To the author/artist whose copyrighted works provide his/her livelihood?
To the publisher whose copyrighted publications, in turn, provide HIS/HER livelihood?
To the student/researcher who needs the information/material to complete his/her homework assignments/research?
To the vendor who wants to provide books/magazine & newspaper articles electronically over the Web?
Fair use, in terms of copyright law, means that students/researchers can make reproductions of copyrighted works for their own use or for classroom use. NOT for sale. OK, so far so good.
Books don't go out of print anymore (see Lightning Source, its older cousin Books On Demand, and the Publication Rights Clearinghouse). Magazine & newspaper articles have found new life in online vendors such as Uncover or InfoTrac (which both signs license agreements directly with publishers for the use of the work and has site license agreements with libraries such as the Harris County Public Library.)
Site licenses ensure that only computers on library property can access the Texas State Electronic Library Web site databases, for example. (Thus students and researchers need only physically come to the library to do their work.) Another way to control access has been chosen by Houston Public Library (for example). HPL requires its library card holders to enter their library barcode number to access its licensed databases.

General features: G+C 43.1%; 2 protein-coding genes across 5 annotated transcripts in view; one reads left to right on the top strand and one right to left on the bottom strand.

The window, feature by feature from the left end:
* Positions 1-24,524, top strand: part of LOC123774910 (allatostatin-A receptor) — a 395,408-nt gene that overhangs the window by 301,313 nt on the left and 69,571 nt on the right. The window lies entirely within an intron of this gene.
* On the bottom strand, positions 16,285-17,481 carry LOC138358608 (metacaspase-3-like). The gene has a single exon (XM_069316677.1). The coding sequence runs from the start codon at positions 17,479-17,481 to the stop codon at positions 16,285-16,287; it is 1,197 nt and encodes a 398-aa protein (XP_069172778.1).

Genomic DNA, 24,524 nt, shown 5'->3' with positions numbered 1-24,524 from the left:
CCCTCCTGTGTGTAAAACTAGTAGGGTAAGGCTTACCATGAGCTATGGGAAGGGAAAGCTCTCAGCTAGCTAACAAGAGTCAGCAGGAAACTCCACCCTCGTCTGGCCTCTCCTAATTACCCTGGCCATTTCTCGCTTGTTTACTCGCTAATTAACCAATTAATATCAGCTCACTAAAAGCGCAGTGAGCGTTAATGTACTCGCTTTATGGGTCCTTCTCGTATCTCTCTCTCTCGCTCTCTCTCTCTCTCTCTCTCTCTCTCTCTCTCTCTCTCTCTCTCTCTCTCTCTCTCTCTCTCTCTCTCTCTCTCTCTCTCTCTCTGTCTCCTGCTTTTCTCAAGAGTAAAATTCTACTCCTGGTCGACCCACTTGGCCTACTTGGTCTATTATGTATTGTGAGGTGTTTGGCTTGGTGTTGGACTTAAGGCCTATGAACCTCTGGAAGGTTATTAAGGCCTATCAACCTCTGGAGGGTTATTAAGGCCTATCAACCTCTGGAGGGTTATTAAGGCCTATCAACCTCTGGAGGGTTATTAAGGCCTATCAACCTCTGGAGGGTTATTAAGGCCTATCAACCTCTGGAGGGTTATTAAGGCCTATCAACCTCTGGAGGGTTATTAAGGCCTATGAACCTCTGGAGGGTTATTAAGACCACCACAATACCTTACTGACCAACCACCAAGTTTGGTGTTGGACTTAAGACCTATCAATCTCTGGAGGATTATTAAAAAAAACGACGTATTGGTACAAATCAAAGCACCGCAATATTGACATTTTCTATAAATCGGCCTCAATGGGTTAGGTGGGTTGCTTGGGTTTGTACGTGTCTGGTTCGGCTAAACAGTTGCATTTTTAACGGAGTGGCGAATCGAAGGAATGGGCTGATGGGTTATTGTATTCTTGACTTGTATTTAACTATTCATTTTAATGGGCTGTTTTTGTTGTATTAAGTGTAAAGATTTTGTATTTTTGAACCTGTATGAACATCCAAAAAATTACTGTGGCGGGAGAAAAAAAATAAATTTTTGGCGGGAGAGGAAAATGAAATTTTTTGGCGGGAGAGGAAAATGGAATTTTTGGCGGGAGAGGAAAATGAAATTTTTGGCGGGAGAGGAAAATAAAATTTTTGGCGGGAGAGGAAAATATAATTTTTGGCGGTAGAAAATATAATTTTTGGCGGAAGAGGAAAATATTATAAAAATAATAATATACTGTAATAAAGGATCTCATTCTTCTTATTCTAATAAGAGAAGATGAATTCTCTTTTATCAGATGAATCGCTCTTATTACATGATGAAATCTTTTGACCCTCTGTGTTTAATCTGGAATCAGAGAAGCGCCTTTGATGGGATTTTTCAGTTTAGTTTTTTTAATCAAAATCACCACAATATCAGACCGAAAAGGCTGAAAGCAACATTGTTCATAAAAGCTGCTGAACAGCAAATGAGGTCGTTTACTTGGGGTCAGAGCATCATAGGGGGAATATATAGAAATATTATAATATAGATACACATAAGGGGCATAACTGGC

Publishers can also choose to issue their publications in the public document format (.pdf). The advantage here is that the publisher is guaranteed that anyone using his/her publication is seeing it EXACTLY as the publisher intended. Original graphics, tables, text, the works. Also, other webmasters cannot link to a portion of the work (such as a neat graphic such as a .gif) because the work is not in HTML. Nor can someone copy portions to include in his/her work and then try to pass the work off as his/her own. (Remember plagiarism?)(One can, however, request formal permission to use .gifs found on regular, HTML Web pages.)
Authors have been dealing with hardback & paperback book rights, movie rights, TV rights, etc. for some time. Now they must come to terms with electronic (Web, CD-ROM, etc.) rights.
Enter the Publication Rights Clearinghouse (Nat.Writers Union AFL-CIO) and the Instant Copyright & Reprint Clearinghouse (ICRC).
How long does copyright last? Longer than it used to. It used to last 75 years. The Sonny Bono Copyright Term Extension Act of 1998 extended it to 95 years. Regarding other recent copyright legislation, see also the No Electronic Theft Act of 1997, Digital Copyright Clarification and Technology Education Act of 1997. and the Digital Millenium Copyright Act of 1998.
On the Web, everybody is a publisher. So it behooves everyone to try to work together for a fair solution to this "Who owns information?" problem. After all, fair IS fair.